Covariance function

In probability theory and statistics, covariance is a measure of how much two variables change together and the covariance function describes the variance of a random variable process or field. For a random field or stochastic process Z(x) on a domain D, a covariance function C(x, y) gives the covariance of the values of the random field at the two locations x and y:
The same C(x, y) is called autocovariance in two instances: in time series (to denote exactly the same concept, where x is time), and in multivariate random fields (to refer to the covariance of a variable with itself, as opposed to the cross covariance between two different variables at different locations, Cov(Z(x_{1}), Y(x_{2}))).^{[1]}
Contents
Admissibility
For locations x_{1}, x_{2}, …, x_{N} ∈ D the variance of every linear combination
can be computed as
A function is a valid covariance function if and only if^{[2]} this variance is nonnegative for all possible choices of N and weights w_{1}, …, w_{N}. A function with this property is called positive definite.
Simplifications with stationarity
In case of a weakly stationary random field, where
for any lag h, the covariance function can be represented by a oneparameter function
which is called a covariogram and also a covariance function. Implicitly the C(x_{i}, x_{j}) can be computed from C_{s}(h) by:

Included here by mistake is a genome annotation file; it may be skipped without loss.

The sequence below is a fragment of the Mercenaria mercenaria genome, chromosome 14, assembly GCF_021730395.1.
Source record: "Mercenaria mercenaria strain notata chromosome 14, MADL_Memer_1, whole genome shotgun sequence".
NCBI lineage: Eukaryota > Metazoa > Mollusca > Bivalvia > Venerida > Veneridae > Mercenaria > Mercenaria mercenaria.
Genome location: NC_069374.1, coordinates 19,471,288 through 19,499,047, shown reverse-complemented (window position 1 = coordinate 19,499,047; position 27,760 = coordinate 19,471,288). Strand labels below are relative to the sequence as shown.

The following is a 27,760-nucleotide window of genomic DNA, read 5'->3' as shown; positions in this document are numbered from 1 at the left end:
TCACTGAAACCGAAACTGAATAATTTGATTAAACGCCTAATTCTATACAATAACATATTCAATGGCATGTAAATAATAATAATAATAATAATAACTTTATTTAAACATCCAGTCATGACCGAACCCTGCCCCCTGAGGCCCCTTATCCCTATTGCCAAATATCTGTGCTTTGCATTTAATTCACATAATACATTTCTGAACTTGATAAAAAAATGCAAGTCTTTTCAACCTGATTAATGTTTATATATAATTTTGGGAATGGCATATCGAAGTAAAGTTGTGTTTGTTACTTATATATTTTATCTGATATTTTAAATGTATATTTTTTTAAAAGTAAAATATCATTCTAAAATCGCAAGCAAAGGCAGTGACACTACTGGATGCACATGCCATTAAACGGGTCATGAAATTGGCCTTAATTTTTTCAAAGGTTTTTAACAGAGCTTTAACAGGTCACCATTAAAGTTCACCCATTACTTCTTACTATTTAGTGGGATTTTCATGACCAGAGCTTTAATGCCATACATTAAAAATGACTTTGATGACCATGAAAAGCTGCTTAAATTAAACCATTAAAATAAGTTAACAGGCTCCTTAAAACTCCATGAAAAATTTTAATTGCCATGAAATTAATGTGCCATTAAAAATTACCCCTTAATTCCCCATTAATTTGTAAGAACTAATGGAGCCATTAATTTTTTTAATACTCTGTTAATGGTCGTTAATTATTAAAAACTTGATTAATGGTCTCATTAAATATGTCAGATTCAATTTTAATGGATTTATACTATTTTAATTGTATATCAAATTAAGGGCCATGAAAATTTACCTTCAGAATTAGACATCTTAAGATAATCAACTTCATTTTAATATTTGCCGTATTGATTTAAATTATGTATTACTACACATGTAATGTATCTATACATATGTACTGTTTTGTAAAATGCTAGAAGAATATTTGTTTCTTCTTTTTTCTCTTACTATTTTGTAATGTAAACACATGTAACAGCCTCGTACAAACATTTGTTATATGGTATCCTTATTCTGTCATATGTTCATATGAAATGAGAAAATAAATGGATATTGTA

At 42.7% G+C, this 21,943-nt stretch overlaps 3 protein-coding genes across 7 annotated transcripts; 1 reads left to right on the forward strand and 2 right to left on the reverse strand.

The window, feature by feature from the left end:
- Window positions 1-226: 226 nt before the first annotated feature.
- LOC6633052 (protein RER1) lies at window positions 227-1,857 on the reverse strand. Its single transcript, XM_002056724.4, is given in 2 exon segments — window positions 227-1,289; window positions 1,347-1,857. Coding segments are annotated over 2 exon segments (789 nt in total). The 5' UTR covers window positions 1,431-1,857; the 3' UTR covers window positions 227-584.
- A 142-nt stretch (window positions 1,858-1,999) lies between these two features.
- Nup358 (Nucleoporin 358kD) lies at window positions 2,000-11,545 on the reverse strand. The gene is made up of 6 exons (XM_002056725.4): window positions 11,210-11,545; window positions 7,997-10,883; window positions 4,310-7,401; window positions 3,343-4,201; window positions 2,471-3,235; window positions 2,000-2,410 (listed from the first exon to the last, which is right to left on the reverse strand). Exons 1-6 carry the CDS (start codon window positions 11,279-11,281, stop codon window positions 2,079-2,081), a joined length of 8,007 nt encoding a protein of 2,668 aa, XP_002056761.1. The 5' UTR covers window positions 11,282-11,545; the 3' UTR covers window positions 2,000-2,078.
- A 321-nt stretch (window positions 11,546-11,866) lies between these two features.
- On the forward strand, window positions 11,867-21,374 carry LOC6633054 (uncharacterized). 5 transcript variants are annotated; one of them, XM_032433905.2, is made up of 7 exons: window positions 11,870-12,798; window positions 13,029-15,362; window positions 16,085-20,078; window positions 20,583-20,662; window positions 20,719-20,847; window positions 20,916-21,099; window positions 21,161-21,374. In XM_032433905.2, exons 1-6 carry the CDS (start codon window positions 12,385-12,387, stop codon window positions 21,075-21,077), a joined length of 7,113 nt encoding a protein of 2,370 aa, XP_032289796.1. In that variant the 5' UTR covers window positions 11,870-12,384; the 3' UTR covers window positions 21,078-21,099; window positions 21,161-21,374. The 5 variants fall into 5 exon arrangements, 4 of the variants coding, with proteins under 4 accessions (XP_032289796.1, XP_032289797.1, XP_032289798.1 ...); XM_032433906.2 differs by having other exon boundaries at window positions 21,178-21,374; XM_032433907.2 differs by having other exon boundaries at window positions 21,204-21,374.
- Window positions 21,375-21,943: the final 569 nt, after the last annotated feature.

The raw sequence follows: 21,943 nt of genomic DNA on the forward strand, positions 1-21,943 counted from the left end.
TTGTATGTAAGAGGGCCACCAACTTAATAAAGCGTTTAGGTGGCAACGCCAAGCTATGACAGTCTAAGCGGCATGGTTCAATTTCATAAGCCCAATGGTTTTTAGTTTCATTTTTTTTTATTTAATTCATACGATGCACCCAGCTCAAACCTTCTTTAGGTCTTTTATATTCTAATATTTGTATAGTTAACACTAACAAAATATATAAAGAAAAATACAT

The positive definiteness of this singleargument version of the covariance function can be checked by Bochner's theorem.^{[2]}
Parametric families of covariance functions
A simple stationary parametric covariance function is the "exponential covariance function"
 C(d) = exp( − d / V)
where V is a scaling parameter, and d=d(x,y) is the distance between two points. Sample paths of a Gaussian process with the exponential covariance function are not smooth. The "squared exponential covariance function"
 C(d) = exp( − d^{2} / V)
is a stationary covariance function with smooth sample paths.
The Matérn covariance function and rational quadratic covariance function are two parametric families of stationary covariance functions. The Matérn family includes the exponential and squared exponential covariance functions as special cases.
See also
 Variogram
 Random field
 Stochastic process
 Kriging
 Autocorrelation function
 Correlation function
References
Categories: Geostatistics
 Spatial data analysis
 Covariance and correlation
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